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Oklahoma Lawmaker Explains Insurance Exchanges

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State Representative Glen Mulready (R-Tulsa). State Representative Glen Mulready (R-Tulsa).
TULSA, Oklahoma -

The next step in the roll-out of the Affordable Care Act, which was upheld by the Supreme Court Thursday, is for all states to either have a health insurance exchange in place by the first day of 2014, or default to a federal exchange program.

That's a tight deadline for Oklahoma, which stopped planning an exchange in hopes that the law would be shot down.

An "insurance exchange" is basically a large database through which states can offer consumers a choice of private or public coverage, all in one place. An exchange is also supposed to create an administrative mechanism for enrollment in the included plans.

The intention is to simplify the process for consumers and keep prices competitive.

Oklahoma lawmakers can choose a state-based exchange, a federally-facilitated exchange, or a hybrid plan called a federal-state partnership exchange.

"A federal insurance exchange—we don't have control," said State Representative Glen Mulready (R-Tulsa). "The federal government will make those decisions. A state-based exchange—we get to make those decisions. We can have our insurance commissioner overseeing that and making those sort of decisions."

6/28/2012 Related Story: Supreme Court's Healthcare Decision Brings Cheers, Jeers

Mulready was on the joint committee that originally researched the President's healthcare law and how it would affect Oklahoma.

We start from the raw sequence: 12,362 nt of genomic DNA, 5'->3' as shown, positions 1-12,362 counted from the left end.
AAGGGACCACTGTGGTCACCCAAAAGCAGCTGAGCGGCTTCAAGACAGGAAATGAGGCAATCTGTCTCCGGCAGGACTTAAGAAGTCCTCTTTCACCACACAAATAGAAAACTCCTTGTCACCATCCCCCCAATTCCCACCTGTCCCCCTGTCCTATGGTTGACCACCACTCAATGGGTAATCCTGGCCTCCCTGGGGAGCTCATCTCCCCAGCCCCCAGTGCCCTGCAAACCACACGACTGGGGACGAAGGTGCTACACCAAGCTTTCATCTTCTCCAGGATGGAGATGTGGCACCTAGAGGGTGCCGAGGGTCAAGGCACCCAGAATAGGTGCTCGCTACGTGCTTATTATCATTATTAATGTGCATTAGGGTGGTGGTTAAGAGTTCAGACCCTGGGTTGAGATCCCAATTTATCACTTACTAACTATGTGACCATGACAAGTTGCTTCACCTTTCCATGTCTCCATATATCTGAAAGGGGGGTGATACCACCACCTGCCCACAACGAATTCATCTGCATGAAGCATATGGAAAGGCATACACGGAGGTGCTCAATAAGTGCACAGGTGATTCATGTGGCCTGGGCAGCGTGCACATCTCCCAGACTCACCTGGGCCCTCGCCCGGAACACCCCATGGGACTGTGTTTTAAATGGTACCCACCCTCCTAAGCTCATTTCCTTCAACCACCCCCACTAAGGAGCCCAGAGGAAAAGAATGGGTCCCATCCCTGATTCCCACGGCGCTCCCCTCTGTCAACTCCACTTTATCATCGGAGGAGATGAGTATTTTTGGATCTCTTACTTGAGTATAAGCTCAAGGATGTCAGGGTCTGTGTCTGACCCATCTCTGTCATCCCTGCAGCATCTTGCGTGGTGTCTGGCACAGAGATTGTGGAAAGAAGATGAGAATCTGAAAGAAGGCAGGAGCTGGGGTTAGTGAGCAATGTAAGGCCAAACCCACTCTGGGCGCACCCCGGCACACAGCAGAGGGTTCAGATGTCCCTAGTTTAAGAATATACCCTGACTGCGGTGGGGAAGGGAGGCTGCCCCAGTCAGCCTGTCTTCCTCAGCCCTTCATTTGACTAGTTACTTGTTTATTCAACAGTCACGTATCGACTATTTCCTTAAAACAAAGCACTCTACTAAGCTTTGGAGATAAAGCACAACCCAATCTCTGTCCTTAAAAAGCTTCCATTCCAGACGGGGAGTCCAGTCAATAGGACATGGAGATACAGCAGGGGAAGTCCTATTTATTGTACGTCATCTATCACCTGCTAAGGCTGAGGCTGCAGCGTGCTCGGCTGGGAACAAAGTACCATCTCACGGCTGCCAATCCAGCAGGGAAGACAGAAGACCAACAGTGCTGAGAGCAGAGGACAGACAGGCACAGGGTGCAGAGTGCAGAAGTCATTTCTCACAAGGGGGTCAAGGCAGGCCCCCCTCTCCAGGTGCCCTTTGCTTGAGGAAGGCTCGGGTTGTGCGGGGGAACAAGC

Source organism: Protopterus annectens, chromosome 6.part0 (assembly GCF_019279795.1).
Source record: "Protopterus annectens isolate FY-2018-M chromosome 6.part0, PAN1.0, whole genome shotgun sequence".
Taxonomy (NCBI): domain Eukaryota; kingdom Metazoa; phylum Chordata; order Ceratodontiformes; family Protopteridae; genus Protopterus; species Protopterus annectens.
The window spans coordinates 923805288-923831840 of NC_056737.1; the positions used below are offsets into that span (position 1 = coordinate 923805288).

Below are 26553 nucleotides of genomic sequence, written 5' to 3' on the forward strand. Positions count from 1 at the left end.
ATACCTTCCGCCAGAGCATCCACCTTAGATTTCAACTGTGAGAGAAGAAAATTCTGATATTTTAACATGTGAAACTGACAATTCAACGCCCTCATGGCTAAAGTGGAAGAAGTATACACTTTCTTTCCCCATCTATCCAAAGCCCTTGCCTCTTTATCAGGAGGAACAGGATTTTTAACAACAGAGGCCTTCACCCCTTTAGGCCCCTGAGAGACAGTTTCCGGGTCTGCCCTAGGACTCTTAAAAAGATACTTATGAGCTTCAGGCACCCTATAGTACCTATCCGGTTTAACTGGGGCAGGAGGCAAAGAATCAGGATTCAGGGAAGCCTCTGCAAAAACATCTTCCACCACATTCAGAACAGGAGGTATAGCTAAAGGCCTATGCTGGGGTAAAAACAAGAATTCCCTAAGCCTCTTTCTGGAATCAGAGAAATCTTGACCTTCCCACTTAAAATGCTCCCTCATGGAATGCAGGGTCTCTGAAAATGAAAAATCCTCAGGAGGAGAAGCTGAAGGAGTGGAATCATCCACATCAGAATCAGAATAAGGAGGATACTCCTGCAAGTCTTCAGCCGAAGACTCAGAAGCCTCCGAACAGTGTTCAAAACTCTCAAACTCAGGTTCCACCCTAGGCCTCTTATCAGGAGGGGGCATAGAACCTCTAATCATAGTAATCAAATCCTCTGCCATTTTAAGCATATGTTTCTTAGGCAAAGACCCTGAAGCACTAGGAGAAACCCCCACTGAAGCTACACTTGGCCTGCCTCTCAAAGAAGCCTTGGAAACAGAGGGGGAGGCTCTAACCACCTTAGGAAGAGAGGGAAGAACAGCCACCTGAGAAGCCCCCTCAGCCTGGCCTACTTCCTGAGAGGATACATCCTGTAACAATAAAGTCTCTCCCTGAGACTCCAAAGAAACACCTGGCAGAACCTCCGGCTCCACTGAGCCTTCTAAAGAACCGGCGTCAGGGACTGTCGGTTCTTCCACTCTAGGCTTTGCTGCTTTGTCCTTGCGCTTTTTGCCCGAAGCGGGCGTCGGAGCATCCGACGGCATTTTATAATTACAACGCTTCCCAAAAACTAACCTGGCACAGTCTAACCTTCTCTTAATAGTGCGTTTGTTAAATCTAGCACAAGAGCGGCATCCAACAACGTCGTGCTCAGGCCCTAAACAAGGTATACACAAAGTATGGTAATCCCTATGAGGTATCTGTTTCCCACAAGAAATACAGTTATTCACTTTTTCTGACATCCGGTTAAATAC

He says the questions haven't changed.

"What are we going to do as a state? How can we retain some control and make decisions that are best for Oklahoma?" Mulready said.

There's a lot of technology development, data sharing, and expenses that must go into a health insurance exchange.

"All kinds of estimates, but $10 million on up probably to establish and continue to maintain and run an exchange with all the components that are required," Mulready said.

One of the biggest challenges facing Oklahoma is the deadline.

By November 16, states must submit a blueprint explaining which exchange model they chose.

Then the U.S. Department of Health and Human Services will begin certifying each state's progress in January 2013, and those exchanges must be running by January 2014.

If a state cannot meet the deadlines, they'll be forced to default to one of the federal exchange plans.

"I believe the better approach is a state based exchange because Oklahomans will know what's best for Oklahomans versus the federal government," Mulready said.

For more information about health insurance exchanges and how they might work, check out this brief prepared by the Kaiser Family Foundation.

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